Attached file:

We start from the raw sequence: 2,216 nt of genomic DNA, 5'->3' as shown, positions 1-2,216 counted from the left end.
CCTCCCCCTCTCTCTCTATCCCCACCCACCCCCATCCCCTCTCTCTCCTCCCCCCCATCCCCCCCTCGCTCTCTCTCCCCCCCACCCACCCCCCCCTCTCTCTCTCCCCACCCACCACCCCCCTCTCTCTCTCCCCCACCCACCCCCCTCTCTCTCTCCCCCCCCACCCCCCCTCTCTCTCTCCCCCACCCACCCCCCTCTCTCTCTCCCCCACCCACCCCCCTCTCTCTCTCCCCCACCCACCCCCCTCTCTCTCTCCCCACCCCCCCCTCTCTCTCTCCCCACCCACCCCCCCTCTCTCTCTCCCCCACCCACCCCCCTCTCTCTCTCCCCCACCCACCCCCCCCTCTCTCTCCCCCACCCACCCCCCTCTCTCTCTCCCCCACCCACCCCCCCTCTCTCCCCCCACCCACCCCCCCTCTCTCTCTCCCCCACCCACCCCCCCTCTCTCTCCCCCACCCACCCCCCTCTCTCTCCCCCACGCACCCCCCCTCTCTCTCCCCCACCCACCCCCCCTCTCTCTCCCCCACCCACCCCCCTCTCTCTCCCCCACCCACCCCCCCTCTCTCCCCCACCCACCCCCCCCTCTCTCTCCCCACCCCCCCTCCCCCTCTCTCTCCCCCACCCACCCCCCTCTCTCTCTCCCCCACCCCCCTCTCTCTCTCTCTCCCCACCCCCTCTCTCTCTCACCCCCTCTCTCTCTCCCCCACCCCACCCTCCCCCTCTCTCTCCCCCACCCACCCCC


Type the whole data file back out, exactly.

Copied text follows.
We start from the raw sequence: 2,216 nt of genomic DNA, 5'->3' as shown, positions 1-2,216 counted from the left end.
CCTCCCCCTCTCTCTCTATCCCCACCCACCCCCATCCCCTCTCTCTCCTCCCCCCCATCCCCCCCTCGCTCTCTCTCCCCCCCACCCACCCCCCCCTCTCTCTCTCCCCACCCACCACCCCCCTCTCTCTCTCCCCCACCCACCCCCCTCTCTCTCTCCCCCCCCACCCCCCCTCTCTCTCTCCCCCACCCACCCCCCTCTCTCTCTCCCCCACCCACCCCCCTCTCTCTCTCCCCCACCCACCCCCCTCTCTCTCTCCCCACCCCCCCCTCTCTCTCTCCCCACCCACCCCCCCTCTCTCTCTCCCCCACCCACCCCCCTCTCTCTCTCCCCCACCCACCCCCCCCTCTCTCTCCCCCACCCACCCCCCTCTCTCTCTCCCCCACCCACCCCCCCTCTCTCCCCCCACCCACCCCCCCTCTCTCTCTCCCCCACCCACCCCCCCTCTCTCTCCCCCACCCACCCCCCTCTCTCTCCCCCACGCACCCCCCCTCTCTCTCCCCCACCCACCCCCCCTCTCTCTCCCCCACCCACCCCCCTCTCTCTCCCCCACCCACCCCCCCTCTCTCCCCCACCCACCCCCCCCTCTCTCTCCCCACCCCCCCTCCCCCTCTCTCTCCCCCACCCACCCCCCTCTCTCTCTCCCCCACCCCCCTCTCTCTCTCTCTCCCCACCCCCTCTCTCTCTCACCCCCTCTCTCTCTCCCCCACCCCACCCTCCCCCTCTCTCTCCCCCACCCACCCCC